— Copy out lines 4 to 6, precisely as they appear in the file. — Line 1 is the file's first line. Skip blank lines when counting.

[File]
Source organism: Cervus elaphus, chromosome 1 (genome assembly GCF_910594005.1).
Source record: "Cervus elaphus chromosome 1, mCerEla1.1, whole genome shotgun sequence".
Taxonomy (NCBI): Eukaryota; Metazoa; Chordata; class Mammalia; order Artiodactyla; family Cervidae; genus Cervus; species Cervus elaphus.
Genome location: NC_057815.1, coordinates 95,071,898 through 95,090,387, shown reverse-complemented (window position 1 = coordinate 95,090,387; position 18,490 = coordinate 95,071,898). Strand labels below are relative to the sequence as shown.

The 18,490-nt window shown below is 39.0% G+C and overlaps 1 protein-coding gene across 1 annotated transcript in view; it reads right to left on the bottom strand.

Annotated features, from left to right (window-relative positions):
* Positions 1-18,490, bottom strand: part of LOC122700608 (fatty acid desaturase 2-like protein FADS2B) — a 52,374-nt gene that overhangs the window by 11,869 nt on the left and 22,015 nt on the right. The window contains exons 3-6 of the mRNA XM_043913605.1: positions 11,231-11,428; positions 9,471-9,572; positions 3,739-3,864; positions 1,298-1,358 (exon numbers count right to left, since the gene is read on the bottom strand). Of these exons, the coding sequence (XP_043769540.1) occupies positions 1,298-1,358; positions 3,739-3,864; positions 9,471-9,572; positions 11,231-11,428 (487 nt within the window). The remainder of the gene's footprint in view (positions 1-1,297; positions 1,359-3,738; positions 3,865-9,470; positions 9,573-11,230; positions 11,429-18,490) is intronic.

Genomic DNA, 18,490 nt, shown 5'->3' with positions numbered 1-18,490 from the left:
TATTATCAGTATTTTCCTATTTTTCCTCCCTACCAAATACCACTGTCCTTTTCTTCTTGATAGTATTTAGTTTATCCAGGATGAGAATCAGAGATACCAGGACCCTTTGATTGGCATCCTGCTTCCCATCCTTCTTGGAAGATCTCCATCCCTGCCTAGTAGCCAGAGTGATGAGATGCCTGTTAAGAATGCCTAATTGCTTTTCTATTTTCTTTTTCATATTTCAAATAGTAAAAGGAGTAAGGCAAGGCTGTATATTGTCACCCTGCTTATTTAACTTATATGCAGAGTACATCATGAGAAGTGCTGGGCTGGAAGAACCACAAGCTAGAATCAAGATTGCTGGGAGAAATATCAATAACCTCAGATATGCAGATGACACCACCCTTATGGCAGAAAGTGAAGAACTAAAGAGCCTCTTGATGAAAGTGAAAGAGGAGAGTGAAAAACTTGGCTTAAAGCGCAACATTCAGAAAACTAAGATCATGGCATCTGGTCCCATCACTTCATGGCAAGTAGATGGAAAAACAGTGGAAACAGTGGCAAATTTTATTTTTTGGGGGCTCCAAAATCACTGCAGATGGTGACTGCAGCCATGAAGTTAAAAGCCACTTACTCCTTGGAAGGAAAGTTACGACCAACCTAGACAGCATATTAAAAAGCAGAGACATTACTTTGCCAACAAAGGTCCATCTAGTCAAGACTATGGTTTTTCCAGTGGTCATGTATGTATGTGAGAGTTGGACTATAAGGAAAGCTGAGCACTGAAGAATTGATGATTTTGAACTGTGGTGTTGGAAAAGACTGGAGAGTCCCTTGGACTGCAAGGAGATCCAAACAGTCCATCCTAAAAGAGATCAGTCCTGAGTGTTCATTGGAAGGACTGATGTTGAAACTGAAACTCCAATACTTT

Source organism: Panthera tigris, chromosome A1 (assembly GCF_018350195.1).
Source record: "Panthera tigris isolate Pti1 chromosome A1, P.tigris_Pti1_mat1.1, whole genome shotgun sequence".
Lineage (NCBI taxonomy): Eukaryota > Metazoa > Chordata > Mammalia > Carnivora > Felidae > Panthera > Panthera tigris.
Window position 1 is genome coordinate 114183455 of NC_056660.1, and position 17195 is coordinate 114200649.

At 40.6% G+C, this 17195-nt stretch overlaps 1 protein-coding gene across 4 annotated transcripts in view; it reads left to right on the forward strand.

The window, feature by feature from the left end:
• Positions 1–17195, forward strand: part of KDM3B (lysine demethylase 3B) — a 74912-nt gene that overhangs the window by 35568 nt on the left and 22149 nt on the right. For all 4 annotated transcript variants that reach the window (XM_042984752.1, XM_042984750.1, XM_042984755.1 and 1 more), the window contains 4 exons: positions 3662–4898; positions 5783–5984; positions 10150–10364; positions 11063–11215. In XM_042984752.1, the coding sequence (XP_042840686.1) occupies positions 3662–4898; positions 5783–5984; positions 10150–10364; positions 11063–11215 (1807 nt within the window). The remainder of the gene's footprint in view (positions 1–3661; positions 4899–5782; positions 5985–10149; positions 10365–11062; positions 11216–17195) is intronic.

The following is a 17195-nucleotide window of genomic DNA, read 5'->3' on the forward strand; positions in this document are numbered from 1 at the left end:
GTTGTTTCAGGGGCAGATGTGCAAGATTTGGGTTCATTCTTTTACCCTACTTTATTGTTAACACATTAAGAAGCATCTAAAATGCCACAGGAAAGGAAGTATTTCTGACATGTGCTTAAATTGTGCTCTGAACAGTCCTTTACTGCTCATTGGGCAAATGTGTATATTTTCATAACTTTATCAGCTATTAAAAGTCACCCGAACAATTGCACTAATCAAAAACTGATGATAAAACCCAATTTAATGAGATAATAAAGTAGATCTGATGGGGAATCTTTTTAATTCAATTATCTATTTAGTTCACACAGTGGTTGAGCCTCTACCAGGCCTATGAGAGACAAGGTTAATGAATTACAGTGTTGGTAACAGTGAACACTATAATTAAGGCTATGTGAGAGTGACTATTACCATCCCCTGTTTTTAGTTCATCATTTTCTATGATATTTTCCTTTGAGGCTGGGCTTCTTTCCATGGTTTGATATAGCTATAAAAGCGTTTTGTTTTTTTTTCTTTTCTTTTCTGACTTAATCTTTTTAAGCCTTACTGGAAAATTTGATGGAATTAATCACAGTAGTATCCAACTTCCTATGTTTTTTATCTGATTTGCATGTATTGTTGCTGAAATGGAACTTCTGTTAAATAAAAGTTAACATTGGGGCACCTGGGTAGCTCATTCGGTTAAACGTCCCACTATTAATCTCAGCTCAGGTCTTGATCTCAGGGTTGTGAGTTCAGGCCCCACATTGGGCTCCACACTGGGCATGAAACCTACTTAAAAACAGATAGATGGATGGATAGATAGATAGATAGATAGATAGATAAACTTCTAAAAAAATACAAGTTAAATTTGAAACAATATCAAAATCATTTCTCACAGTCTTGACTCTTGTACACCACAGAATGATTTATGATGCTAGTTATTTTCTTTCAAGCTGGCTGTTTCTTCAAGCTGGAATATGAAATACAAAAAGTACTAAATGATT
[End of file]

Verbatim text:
Genome location: NC_057815.1, coordinates 95,071,898 through 95,090,387, shown reverse-complemented (window position 1 = coordinate 95,090,387; position 18,490 = coordinate 95,071,898). Strand labels below are relative to the sequence as shown.

The 18,490-nt window shown below is 39.0% G+C and overlaps 1 protein-coding gene across 1 annotated transcript in view; it reads right to left on the bottom strand.

Annotated features, from left to right (window-relative positions):